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Eventers are calling for the rules surrounding the use of hat cameras in competition to be clarified – and simplified.

The video devices, which provide footage for riders to post online, have surged in popularity in the past 12 months.

But the lack of comprehensive rules for national and international competition has led to confusion.

Event rider Kate Lukas – who posts her hat cam films on her equi-spy.com website – says the procedure for applying to wear a camera is unnecessarily complicated.

“Last season I didn’t need to seek permission from the FEI to use a hat-cam at international events, but that has now changed,” she said.

British Eventing (BE) sport manager Debbie Marfell said: “BE owns the rights to footage taken at affiliated events, but we don’t mind what people do with it, as long as it is not used for commercial gain.”

Riders wanting to use a hat-cam at a BE event must fill in a form and sign a safety waiver – permission then lasts for a year.

Last month, the FEI explained that for any named FEI event, such as the FEI Nations Cup series, requests to use a hat-cam must be submitted to the relevant FEI discipline director at least 48hr prior to the competition.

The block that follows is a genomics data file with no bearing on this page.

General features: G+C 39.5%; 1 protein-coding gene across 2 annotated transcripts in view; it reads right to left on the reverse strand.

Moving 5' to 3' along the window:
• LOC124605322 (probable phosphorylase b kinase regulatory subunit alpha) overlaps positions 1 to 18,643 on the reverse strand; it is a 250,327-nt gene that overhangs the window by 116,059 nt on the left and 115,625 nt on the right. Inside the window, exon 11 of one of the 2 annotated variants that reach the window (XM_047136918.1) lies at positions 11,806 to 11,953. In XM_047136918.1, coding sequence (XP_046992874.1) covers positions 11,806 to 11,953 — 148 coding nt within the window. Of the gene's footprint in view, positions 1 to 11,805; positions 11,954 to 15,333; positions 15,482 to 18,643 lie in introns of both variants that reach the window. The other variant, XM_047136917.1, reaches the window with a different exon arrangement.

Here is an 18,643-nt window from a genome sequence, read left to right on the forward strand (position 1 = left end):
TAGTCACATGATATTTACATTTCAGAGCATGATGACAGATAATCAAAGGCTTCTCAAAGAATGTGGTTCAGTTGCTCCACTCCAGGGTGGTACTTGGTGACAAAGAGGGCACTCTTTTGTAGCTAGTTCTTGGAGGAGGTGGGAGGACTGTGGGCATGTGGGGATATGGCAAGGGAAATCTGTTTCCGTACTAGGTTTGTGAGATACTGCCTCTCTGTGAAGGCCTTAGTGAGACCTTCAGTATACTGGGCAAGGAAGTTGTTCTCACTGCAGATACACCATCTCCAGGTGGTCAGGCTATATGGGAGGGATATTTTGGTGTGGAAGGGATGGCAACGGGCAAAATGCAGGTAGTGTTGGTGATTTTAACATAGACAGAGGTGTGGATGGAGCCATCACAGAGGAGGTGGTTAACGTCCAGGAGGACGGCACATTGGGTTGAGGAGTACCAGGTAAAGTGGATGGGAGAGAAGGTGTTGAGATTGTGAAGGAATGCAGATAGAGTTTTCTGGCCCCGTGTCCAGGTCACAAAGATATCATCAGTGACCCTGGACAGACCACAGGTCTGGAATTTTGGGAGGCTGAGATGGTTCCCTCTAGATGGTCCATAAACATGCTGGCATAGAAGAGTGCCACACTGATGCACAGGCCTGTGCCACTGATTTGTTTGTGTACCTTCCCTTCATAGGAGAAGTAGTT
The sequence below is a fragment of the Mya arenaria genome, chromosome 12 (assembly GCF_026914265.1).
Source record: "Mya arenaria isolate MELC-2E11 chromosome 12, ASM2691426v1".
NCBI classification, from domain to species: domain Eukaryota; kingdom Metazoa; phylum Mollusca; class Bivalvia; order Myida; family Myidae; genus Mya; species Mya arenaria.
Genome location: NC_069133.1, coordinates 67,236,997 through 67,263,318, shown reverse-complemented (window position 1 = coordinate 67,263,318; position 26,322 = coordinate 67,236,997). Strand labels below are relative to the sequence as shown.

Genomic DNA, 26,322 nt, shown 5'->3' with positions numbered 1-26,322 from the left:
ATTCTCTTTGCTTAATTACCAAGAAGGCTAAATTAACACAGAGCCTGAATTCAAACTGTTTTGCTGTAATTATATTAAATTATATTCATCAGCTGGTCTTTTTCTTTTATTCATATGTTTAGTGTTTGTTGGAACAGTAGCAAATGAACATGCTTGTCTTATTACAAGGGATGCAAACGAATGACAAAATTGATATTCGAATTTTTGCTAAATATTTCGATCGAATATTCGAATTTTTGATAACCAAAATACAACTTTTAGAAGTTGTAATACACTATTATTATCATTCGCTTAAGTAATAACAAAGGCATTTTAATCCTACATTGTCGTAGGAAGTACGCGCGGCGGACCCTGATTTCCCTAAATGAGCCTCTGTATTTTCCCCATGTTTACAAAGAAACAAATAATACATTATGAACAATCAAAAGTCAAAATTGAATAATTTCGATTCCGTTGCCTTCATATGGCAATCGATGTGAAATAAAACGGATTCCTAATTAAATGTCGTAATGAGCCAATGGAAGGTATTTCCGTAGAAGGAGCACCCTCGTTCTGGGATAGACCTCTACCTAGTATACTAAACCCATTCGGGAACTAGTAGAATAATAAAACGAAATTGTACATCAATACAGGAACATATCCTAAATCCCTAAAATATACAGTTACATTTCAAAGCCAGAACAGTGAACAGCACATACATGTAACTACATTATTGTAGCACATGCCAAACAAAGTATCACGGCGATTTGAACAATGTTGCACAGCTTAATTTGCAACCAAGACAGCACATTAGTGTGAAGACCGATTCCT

“The decision on whether or not to allow riders to use a hat-cam at a non-FEI named event [such as Badminton or Burghley] is to be taken by the ground jury [of the event],” said a spokesman.

“They shall ensure that such use does not present any safety concerns or risks and/or does not place the FEI or any other party in jeopardy of breaching any of its contractual obligations or responsibilities.”

Australian rider Peter Atkins, whose YouTube footage of his rides on his four-star horse Henry Jota Hampton has attracted hundreds of thousands of hits, has been warned that when he competes at Badminton this year he will face restrictions on how he posts videos.

Badminton director Hugh Thomas told H&H: “We [Badminton] own the rights to all competition footage.

Riders will be allowed to wear hat-cams with the permission of the ground jury, but must not publish footage before it is shown by the BBC.”

Ms Lukas added: “It seems to me that anything that makes the sport more accessible should be encouraged, not challenged.”

This news story was first published in the current issue of H&H (5 April 2012)